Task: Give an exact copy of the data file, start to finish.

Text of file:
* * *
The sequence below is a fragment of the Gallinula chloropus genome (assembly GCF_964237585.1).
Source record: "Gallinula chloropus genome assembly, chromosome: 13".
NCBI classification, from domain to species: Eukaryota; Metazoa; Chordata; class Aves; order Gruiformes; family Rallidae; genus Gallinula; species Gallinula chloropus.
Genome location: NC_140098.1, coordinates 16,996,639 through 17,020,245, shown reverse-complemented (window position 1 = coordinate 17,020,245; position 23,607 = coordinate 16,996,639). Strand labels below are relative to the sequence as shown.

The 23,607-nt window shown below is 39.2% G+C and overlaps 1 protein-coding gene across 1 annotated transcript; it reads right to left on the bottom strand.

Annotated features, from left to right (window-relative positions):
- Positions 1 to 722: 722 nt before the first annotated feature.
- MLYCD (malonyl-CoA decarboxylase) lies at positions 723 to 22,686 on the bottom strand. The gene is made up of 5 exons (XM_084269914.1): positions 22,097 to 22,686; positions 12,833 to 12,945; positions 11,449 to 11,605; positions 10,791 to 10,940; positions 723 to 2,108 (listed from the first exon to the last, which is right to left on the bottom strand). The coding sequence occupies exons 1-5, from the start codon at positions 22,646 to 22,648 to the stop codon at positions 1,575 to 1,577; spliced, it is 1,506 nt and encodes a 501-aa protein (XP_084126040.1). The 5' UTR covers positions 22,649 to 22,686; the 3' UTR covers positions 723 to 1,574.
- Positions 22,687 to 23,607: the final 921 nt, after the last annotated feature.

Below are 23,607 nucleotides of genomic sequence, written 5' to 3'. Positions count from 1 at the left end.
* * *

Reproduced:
The sequence below is a fragment of the Gallinula chloropus genome (assembly GCF_964237585.1).
Source record: "Gallinula chloropus genome assembly, chromosome: 13".
NCBI classification, from domain to species: Eukaryota; Metazoa; Chordata; class Aves; order Gruiformes; family Rallidae; genus Gallinula; species Gallinula chloropus.
Genome location: NC_140098.1, coordinates 16,996,639 through 17,020,245, shown reverse-complemented (window position 1 = coordinate 17,020,245; position 23,607 = coordinate 16,996,639). Strand labels below are relative to the sequence as shown.

The 23,607-nt window shown below is 39.2% G+C and overlaps 1 protein-coding gene across 1 annotated transcript; it reads right to left on the bottom strand.

Annotated features, from left to right (window-relative positions):
- Positions 1 to 722: 722 nt before the first annotated feature.
- MLYCD (malonyl-CoA decarboxylase) lies at positions 723 to 22,686 on the bottom strand. The gene is made up of 5 exons (XM_084269914.1): positions 22,097 to 22,686; positions 12,833 to 12,945; positions 11,449 to 11,605; positions 10,791 to 10,940; positions 723 to 2,108 (listed from the first exon to the last, which is right to left on the bottom strand). The coding sequence occupies exons 1-5, from the start codon at positions 22,646 to 22,648 to the stop codon at positions 1,575 to 1,577; spliced, it is 1,506 nt and encodes a 501-aa protein (XP_084126040.1). The 5' UTR covers positions 22,649 to 22,686; the 3' UTR covers positions 723 to 1,574.
- Positions 22,687 to 23,607: the final 921 nt, after the last annotated feature.

Below are 23,607 nucleotides of genomic sequence, written 5' to 3'. Positions count from 1 at the left end.